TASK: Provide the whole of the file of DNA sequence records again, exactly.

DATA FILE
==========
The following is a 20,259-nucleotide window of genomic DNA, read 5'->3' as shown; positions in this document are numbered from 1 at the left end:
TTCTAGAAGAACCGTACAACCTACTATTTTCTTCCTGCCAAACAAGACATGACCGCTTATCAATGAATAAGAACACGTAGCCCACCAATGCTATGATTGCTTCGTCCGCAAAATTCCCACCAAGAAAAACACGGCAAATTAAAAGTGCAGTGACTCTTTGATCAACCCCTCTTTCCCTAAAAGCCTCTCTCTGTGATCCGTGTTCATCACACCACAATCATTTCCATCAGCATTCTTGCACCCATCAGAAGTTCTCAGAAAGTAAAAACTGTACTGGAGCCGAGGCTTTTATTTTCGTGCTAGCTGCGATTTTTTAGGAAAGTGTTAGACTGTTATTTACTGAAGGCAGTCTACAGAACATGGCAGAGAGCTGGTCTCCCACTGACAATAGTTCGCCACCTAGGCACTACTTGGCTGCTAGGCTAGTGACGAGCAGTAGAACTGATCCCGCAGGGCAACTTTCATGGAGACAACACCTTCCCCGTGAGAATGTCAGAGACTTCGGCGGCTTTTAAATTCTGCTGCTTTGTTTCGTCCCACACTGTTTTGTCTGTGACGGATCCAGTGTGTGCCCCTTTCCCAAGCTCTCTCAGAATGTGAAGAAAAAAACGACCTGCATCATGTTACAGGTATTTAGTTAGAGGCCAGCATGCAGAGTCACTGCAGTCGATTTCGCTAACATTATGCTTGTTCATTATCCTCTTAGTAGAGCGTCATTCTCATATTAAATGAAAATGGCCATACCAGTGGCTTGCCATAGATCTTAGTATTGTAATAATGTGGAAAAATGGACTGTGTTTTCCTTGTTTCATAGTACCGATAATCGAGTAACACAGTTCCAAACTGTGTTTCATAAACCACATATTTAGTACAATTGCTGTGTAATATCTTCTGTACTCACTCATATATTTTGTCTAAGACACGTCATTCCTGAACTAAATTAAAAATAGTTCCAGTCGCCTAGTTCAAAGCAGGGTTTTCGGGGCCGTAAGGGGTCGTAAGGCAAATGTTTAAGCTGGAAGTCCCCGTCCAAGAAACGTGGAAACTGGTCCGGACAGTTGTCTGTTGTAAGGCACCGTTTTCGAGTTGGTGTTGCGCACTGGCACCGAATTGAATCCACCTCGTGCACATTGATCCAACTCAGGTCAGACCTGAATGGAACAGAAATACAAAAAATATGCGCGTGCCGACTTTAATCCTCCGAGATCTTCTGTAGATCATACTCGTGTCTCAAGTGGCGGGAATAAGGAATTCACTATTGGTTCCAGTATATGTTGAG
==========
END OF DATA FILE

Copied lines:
The following is a 20,259-nucleotide window of genomic DNA, read 5'->3' as shown; positions in this document are numbered from 1 at the left end:
TTCTAGAAGAACCGTACAACCTACTATTTTCTTCCTGCCAAACAAGACATGACCGCTTATCAATGAATAAGAACACGTAGCCCACCAATGCTATGATTGCTTCGTCCGCAAAATTCCCACCAAGAAAAACACGGCAAATTAAAAGTGCAGTGACTCTTTGATCAACCCCTCTTTCCCTAAAAGCCTCTCTCTGTGATCCGTGTTCATCACACCACAATCATTTCCATCAGCATTCTTGCACCCATCAGAAGTTCTCAGAAAGTAAAAACTGTACTGGAGCCGAGGCTTTTATTTTCGTGCTAGCTGCGATTTTTTAGGAAAGTGTTAGACTGTTATTTACTGAAGGCAGTCTACAGAACATGGCAGAGAGCTGGTCTCCCACTGACAATAGTTCGCCACCTAGGCACTACTTGGCTGCTAGGCTAGTGACGAGCAGTAGAACTGATCCCGCAGGGCAACTTTCATGGAGACAACACCTTCCCCGTGAGAATGTCAGAGACTTCGGCGGCTTTTAAATTCTGCTGCTTTGTTTCGTCCCACACTGTTTTGTCTGTGACGGATCCAGTGTGTGCCCCTTTCCCAAGCTCTCTCAGAATGTGAAGAAAAAAACGACCTGCATCATGTTACAGGTATTTAGTTAGAGGCCAGCATGCAGAGTCACTGCAGTCGATTTCGCTAACATTATGCTTGTTCATTATCCTCTTAGTAGAGCGTCATTCTCATATTAAATGAAAATGGCCATACCAGTGGCTTGCCATAGATCTTAGTATTGTAATAATGTGGAAAAATGGACTGTGTTTTCCTTGTTTCATAGTACCGATAATCGAGTAACACAGTTCCAAACTGTGTTTCATAAACCACATATTTAGTACAATTGCTGTGTAATATCTTCTGTACTCACTCATATATTTTGTCTAAGACACGTCATTCCTGAACTAAATTAAAAATAGTTCCAGTCGCCTAGTTCAAAGCAGGGTTTTCGGGGCCGTAAGGGGTCGTAAGGCAAATGTTTAAGCTGGAAGTCCCCGTCCAAGAAACGTGGAAACTGGTCCGGACAGTTGTCTGTTGTAAGGCACCGTTTTCGAGTTGGTGTTGCGCACTGGCACCGAATTGAATCCACCTCGTGCACATTGATCCAACTCAGGTCAGACCTGAATGGAACAGAAATACAAAAAATATGCGCGTGCCGACTTTAATCCTCCGAGATCTTCTGTAGATCATACTCGTGTCTCAAGTGGCGGGAATAAGGAATTCACTATTGGTTCCAGTATATGTTGAG